I go for a project rate. But I get there by thinking about what hourly rate I’m aiming for eg. If I wanted $60 – 80 an hour, what does this look like for the whole project? However you do need a standard rate that you work to, just in case your clients talk to each other.
Agree, you definitely need to have a rate that is flexible to fluctuate depending on the nature of each project. So now that you’re managing two businesses, what does your typical week look like?
From December 2016, I got a business coach who has really helped me focus. My week kind of looks like this:
Monday: Fitness Playground (my part-time social gig)
Tuesday: Client work or reaching out. (Dragon boating training- I do this 3 times a week).
Wednesday: No More Ugly (I’ve hired an intern to help me out as well).
Thursday: Fitness Playground.
Friday: Client work.
Weekend: Trying to stay off emails. Some client work, mostly working on shoots. And food.
So you dedicate a whole day to each of these things?
Yep, it allows me to focus and keep on track.
LOOKING OVER THE HEDGE
What’s missing that could really help?
Consistent income! So I don’t have to stress. I could never go back to the 9-5 though. I envision No More Ugly to be fully income generating and I’m still working towards that. There’s all these other creative projects I want to do too.
Do you have a business plan for the next year?
Not really, but I do have a plan of how much I want to earn each month. I have a really focused goal of ok I want to earn X amount a month, it doesn’t matter how I do it, I just need to do it.
What keeps you motivated in down periods?
It’s definitely hard. Talking to other people really helps. They can provide you with a fresh perspective on your business that you didn’t think of before.
Are most of your friends in a similar situation? Who are these people that you reach out to (from a business perspective)?
Actually, that’s a good question. Because come to think of it, I don’t have big network of friends I can talk to about these challenges. Most of my friends are in full time jobs. Other people who are running their own business, I’m either not really good friends with them, or they’re much older than I am. It’s probably just one friend I can really relate to.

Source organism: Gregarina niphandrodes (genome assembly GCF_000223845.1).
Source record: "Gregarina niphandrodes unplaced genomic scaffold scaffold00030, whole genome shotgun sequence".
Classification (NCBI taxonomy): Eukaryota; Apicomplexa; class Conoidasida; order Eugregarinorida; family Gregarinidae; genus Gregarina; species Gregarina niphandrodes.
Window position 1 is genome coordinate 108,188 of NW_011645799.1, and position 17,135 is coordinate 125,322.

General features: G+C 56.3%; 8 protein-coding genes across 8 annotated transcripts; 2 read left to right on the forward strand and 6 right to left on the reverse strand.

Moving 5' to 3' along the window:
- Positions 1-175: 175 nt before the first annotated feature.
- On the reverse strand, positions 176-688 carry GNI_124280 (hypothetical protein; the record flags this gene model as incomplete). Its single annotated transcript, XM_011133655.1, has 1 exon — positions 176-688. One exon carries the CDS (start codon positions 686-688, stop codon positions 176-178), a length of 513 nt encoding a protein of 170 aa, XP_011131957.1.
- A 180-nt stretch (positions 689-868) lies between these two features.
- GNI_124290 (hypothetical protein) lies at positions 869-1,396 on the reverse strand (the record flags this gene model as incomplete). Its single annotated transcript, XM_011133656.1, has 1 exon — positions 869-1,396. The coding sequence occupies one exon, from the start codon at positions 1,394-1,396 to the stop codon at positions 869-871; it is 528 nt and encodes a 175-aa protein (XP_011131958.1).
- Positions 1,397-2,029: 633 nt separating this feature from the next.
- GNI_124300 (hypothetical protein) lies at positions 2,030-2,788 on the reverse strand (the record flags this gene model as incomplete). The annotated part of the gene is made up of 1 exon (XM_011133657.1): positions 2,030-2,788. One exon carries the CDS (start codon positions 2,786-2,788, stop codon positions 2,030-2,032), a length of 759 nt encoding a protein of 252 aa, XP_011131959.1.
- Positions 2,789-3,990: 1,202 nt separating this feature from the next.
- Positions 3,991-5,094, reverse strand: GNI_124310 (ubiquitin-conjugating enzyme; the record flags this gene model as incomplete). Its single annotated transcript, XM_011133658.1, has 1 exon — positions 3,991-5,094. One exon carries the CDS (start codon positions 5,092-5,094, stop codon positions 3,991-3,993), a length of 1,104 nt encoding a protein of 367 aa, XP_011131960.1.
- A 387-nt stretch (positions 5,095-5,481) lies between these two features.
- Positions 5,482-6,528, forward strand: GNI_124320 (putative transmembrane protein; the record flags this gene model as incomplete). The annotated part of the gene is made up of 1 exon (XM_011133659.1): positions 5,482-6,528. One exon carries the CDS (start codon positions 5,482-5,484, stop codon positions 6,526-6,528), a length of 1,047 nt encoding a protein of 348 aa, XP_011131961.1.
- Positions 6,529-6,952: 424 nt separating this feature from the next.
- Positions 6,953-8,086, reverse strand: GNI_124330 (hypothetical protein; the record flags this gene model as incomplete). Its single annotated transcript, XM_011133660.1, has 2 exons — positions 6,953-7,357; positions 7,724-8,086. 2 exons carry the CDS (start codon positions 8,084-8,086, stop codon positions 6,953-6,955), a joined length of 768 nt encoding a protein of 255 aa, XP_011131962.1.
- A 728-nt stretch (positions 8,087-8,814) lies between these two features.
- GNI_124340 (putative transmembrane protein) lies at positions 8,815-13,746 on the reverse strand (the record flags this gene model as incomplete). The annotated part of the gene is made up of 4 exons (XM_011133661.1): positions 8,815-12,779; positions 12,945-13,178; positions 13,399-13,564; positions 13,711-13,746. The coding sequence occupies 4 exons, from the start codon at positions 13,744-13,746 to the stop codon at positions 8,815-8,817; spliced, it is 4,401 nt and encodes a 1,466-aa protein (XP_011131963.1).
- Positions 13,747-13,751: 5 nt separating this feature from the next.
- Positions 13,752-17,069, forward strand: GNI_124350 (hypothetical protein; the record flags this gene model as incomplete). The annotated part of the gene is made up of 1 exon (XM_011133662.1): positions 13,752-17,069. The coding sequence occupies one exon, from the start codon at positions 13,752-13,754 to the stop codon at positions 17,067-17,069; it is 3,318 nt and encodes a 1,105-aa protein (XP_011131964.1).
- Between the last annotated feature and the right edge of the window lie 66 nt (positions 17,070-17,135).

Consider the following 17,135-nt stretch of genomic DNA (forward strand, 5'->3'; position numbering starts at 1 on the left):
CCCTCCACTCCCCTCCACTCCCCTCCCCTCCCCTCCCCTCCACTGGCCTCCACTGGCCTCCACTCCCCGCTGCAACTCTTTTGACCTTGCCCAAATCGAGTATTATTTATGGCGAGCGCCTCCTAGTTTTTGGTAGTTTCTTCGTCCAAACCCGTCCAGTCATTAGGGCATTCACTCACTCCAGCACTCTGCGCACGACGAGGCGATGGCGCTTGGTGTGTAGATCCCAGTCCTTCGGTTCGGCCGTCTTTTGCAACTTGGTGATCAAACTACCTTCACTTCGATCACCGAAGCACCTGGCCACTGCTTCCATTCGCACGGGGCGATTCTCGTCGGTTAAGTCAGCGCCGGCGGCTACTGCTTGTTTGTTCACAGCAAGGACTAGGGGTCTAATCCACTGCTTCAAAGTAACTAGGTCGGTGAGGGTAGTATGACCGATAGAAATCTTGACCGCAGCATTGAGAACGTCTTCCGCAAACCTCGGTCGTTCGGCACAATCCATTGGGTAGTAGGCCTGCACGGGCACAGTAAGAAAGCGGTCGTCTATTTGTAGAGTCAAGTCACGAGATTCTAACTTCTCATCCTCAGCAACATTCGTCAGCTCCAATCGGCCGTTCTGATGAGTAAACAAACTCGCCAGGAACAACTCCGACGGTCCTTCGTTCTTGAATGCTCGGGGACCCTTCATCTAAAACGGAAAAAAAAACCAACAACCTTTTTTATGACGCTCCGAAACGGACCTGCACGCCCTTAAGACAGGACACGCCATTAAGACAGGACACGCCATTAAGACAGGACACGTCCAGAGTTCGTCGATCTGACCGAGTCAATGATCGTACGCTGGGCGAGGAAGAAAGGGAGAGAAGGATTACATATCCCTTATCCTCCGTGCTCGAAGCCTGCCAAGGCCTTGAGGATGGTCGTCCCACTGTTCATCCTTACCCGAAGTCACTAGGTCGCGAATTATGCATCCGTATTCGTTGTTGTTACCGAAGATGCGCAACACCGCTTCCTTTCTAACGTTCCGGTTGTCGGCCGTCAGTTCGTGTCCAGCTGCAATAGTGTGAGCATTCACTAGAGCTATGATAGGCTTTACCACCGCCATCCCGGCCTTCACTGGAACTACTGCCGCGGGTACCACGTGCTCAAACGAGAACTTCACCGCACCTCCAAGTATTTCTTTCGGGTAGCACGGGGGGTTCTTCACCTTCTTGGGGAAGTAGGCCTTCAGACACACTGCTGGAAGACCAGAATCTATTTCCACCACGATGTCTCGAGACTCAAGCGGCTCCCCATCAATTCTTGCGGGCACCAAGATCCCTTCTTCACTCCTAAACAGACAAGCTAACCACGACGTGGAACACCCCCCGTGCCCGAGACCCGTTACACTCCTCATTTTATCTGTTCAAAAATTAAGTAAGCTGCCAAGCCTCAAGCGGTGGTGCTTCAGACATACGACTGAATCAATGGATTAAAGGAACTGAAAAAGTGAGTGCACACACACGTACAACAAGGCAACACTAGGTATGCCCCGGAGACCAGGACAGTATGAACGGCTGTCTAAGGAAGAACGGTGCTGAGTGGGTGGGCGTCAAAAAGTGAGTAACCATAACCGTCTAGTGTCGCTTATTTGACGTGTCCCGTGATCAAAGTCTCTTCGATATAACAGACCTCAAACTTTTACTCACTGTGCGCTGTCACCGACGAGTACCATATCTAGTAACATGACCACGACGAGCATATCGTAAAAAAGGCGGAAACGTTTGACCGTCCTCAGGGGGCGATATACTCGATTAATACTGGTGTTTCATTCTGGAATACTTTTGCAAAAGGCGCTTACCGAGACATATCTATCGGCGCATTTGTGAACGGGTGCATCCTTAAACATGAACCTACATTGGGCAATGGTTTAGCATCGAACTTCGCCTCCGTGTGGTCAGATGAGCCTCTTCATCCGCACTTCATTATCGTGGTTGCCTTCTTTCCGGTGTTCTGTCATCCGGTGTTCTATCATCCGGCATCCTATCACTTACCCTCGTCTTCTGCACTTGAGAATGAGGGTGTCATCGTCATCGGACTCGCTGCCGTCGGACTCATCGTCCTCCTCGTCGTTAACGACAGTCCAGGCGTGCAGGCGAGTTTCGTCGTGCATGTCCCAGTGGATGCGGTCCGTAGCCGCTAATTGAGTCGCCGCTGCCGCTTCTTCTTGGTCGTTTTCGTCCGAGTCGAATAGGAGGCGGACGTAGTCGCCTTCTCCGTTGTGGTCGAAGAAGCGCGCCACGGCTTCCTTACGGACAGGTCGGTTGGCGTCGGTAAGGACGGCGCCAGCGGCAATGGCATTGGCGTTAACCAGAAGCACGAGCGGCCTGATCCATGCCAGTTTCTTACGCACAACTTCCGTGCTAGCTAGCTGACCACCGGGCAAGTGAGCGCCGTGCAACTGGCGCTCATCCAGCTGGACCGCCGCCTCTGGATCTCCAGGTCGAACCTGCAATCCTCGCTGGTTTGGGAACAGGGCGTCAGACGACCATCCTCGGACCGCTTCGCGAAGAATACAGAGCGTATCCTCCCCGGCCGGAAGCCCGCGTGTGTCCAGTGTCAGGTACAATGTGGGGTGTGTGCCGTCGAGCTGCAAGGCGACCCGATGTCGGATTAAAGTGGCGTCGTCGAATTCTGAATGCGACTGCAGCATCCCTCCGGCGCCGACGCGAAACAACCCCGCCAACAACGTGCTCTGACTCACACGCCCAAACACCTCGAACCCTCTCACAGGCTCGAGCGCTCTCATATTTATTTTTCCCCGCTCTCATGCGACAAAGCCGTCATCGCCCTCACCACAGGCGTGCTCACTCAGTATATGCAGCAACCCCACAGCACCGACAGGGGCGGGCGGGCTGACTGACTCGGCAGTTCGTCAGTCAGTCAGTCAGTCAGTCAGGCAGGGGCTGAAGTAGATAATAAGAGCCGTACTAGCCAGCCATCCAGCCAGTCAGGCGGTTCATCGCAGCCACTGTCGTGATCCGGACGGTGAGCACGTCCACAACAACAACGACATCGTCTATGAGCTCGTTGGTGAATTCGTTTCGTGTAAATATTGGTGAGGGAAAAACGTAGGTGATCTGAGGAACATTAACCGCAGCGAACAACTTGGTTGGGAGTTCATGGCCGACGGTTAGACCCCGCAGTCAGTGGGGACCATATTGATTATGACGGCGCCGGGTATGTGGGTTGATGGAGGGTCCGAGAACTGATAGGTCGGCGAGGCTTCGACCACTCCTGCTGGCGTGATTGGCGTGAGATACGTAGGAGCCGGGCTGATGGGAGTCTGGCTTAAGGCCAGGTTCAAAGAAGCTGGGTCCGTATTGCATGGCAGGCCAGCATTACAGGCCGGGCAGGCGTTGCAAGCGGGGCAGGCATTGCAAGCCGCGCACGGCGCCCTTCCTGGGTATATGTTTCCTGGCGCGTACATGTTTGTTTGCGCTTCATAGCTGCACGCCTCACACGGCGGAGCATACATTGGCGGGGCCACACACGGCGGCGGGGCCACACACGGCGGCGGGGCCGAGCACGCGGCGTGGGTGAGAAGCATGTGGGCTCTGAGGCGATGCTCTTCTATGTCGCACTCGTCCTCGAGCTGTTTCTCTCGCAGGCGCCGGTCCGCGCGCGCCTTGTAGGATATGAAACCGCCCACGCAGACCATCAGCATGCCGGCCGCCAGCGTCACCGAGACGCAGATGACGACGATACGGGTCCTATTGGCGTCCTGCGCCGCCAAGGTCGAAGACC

Which is challenging right, because sometimes you want both. Someone our age and someone with similar business acumen.
Absolutely, because chatting to a business or life coach is totally different to this conversation between you and I. We could be talking all day!
Who inspires you and why?
Johnny Cupcakes. I went to his Vivid talk ‘Do What Makes You Happy’ where he spoke about always wanting to work for himself. To this day it’s been one of the funniest and best talks I’ve ever been to. So I got this tattoo to remind myself that I will never work for someone else.
Gemma O’ Brien. She’s a designer I really look up to. I admire her craft, she’s really defined her craft in typography and calligraphy. It’s inspiring to see that you can get to a level where people will pay a premium for your artistic skill.
Finally, what is your definition of ‘Hacking Life’
Freedom. Not necessarily financial freedom but time. When you have control over your own time, that’s when you’ve hacked life.
That’s really powerful. Time is a commodity that is worth everything yet has no direct monetary value.
Yes exactly. I don’t envy the money people make by working 12 hours every day in an office for someone else. My thought is that when you give someone else all your time, you’re essentially giving them your life. Which is why I decided to work for myself!
Wow. Thanks so much for your time Tina!! This was so much fun xx